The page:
Bosh, who relocated to Los Angeles last month, told Larry King in an April interview that he believes he will play in the NBA again.
"Yeah, I think so. At heart. I'm still an athlete. That is not how I want it to end.”
Though Bosh was initially angry with the Heat for not allowing him to play, the Bosh/Heat relationship ended on good terms, according to an associate, with contact between Bosh and owner Micky Arison.
“Yeah, I understand what they have to do as a team," Bosh said. "It is a business. I know we -- as athletes and owners and people involved with the NBA -- never want to say it's a business, and things like that. It's is a business. And hurt does come in with that. But as president of the Miami Heat, I understand what he has to do."
Bosh, during the interview with King, declined to disclose specifics about his health.
"It's complicated," he said. "It's very, very complicated, and that's why I haven't been able to play this year."
Asked if he misses playing, he said: “I do, but a part of me doesn't. Yeah. I've come to enjoy different aspects of life. There's a lot of life out there.
"I mean only because as basketball players, we do that, and that's really it. I've enjoyed spending time with my kids, enjoyed spending time with my wife, and just kind of relaxing and working on my mind and my soul….
"It's been a very interesting time for me. only because I'm used to playing basketball. I'm used to practicing. I'm used to the schedule. That's kind of what I was born to do. That's what I've been doing my whole life. And over the last year, I have not been able to kind of fall back on that. So it's forced me to grow in a lot of different ways."
Though he worked for several weeks this spring as a studio analyst for TNT, he said he hasn’t attended NBA games because “to watch the game without me in it, is just no point doing that.”
Bosh ranks among the Heat’s all-time leaders in free throw percentage (3rd), double-figure scoring efforts (4th), points (5th), scoring average (5th), free throws made (5th), defensive rebounds (5th), field goal percentage (6th), field goals made (6th), free throws attempted (6th), total rebounds (6th), starts (6th), field goals attempted (7th), blocked shots (7th), minutes (10th), three-point field goals attempted (10th), double-doubles (11th), offensive rebounds (11th), games played (11th), steals (11th), three-point field goals made (tied-14th) and assists (20th).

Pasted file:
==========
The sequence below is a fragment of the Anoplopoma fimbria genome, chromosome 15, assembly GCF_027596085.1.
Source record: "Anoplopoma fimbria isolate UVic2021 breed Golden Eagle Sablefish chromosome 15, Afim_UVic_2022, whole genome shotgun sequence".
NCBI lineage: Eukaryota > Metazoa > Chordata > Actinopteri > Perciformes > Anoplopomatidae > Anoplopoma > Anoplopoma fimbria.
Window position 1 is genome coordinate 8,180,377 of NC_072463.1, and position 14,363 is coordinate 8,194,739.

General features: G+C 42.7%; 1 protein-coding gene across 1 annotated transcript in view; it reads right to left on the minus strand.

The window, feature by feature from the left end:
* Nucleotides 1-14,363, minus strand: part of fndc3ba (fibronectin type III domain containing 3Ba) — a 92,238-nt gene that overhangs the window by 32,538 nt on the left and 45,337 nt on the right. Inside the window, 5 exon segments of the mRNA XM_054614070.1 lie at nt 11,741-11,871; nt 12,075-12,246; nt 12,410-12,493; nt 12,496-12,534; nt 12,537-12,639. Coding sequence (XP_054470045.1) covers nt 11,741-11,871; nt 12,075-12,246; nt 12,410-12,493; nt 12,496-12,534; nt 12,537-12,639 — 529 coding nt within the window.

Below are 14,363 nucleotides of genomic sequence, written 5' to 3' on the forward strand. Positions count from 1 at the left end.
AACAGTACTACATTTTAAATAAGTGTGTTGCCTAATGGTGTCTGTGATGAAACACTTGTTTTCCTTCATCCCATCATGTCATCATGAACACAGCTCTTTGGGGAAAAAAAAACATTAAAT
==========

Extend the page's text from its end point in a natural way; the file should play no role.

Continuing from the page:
"There isn't anybody in this organization that feels worse for C.B. than I do,” Riley said in April. “It got a little sideways at the end because of feelings and things of that nature."
• The Heat, as of noon Tuesday, will still awaiting a decision from Gordon Hayward, who was mulling offers from Miami, Boston and Utah.
The Heat cannot proceed with other free agent business until Hayward decides his next team.
An ESPN report said Miami is believed to be out of the race. I haven’t heard optimism from a Heat standpoint today. We’ll see.
• The Heat has been fortunate that neither James Johnson nor Dion Waiters has received a highly tempting offer from another team. But here’s the concern with Waiters:
With George Hill agreeing to a three-year, $57 million contract with Sacramento (according to multiple reports), the Lakers - who had been talking to Hill about a one-year contract - still have $17 million in cap space and could possibly offer much or all of that to Waiters. The Lakers also have been linked to Rajon Rondo.
For now, both Waiters and Johnson remain uncommitted, and the Heat is expected to circle back to both whether it lands Hayward or not.
If Miami gets Hayward, the Heat likely would be able to afford only Johnson or Waiters (but not both) unless it starts shedding salary in trades.
• Rudy Gay remains interested in the Heat and looms as a possibility if Hayward eschews the Heat.